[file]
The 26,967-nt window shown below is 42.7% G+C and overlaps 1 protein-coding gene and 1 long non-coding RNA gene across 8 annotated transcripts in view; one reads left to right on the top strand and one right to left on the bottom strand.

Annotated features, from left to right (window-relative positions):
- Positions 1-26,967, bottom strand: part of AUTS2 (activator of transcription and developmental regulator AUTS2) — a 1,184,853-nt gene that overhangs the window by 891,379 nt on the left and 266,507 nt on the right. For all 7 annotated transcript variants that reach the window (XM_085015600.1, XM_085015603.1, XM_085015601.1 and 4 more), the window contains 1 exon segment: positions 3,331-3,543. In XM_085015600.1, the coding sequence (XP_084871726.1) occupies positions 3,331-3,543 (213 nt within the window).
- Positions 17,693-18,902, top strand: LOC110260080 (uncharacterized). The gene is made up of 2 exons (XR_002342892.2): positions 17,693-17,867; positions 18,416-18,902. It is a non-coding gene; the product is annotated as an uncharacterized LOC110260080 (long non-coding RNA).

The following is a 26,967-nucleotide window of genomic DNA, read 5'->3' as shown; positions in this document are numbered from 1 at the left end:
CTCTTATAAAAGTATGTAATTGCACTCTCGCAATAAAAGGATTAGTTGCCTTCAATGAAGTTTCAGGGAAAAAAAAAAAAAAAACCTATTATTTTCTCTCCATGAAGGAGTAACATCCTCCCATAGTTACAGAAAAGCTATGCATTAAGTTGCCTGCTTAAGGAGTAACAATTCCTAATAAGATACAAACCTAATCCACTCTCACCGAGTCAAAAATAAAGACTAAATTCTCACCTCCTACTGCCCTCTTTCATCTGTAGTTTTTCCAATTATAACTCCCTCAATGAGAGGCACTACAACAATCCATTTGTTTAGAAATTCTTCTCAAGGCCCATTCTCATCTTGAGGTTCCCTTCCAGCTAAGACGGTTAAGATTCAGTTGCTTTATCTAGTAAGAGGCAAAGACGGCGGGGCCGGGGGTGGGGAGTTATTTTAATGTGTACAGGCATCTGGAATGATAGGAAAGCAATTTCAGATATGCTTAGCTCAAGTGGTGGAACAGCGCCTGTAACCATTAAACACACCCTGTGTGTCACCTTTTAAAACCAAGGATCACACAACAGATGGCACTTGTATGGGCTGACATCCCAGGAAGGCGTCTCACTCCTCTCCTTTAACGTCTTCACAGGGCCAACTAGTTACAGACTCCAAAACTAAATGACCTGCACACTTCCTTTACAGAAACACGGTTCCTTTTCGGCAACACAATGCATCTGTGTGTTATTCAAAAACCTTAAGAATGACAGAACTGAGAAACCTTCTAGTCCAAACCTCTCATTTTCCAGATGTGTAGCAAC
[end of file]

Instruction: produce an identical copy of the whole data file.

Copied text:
The 26,967-nt window shown below is 42.7% G+C and overlaps 1 protein-coding gene and 1 long non-coding RNA gene across 8 annotated transcripts in view; one reads left to right on the top strand and one right to left on the bottom strand.

Annotated features, from left to right (window-relative positions):
- Positions 1-26,967, bottom strand: part of AUTS2 (activator of transcription and developmental regulator AUTS2) — a 1,184,853-nt gene that overhangs the window by 891,379 nt on the left and 266,507 nt on the right. For all 7 annotated transcript variants that reach the window (XM_085015600.1, XM_085015603.1, XM_085015601.1 and 4 more), the window contains 1 exon segment: positions 3,331-3,543. In XM_085015600.1, the coding sequence (XP_084871726.1) occupies positions 3,331-3,543 (213 nt within the window).
- Positions 17,693-18,902, top strand: LOC110260080 (uncharacterized). The gene is made up of 2 exons (XR_002342892.2): positions 17,693-17,867; positions 18,416-18,902. It is a non-coding gene; the product is annotated as an uncharacterized LOC110260080 (long non-coding RNA).

The following is a 26,967-nucleotide window of genomic DNA, read 5'->3' as shown; positions in this document are numbered from 1 at the left end:
CTCTTATAAAAGTATGTAATTGCACTCTCGCAATAAAAGGATTAGTTGCCTTCAATGAAGTTTCAGGGAAAAAAAAAAAAAAAACCTATTATTTTCTCTCCATGAAGGAGTAACATCCTCCCATAGTTACAGAAAAGCTATGCATTAAGTTGCCTGCTTAAGGAGTAACAATTCCTAATAAGATACAAACCTAATCCACTCTCACCGAGTCAAAAATAAAGACTAAATTCTCACCTCCTACTGCCCTCTTTCATCTGTAGTTTTTCCAATTATAACTCCCTCAATGAGAGGCACTACAACAATCCATTTGTTTAGAAATTCTTCTCAAGGCCCATTCTCATCTTGAGGTTCCCTTCCAGCTAAGACGGTTAAGATTCAGTTGCTTTATCTAGTAAGAGGCAAAGACGGCGGGGCCGGGGGTGGGGAGTTATTTTAATGTGTACAGGCATCTGGAATGATAGGAAAGCAATTTCAGATATGCTTAGCTCAAGTGGTGGAACAGCGCCTGTAACCATTAAACACACCCTGTGTGTCACCTTTTAAAACCAAGGATCACACAACAGATGGCACTTGTATGGGCTGACATCCCAGGAAGGCGTCTCACTCCTCTCCTTTAACGTCTTCACAGGGCCAACTAGTTACAGACTCCAAAACTAAATGACCTGCACACTTCCTTTACAGAAACACGGTTCCTTTTCGGCAACACAATGCATCTGTGTGTTATTCAAAAACCTTAAGAATGACAGAACTGAGAAACCTTCTAGTCCAAACCTCTCATTTTCCAGATGTGTAGCAAC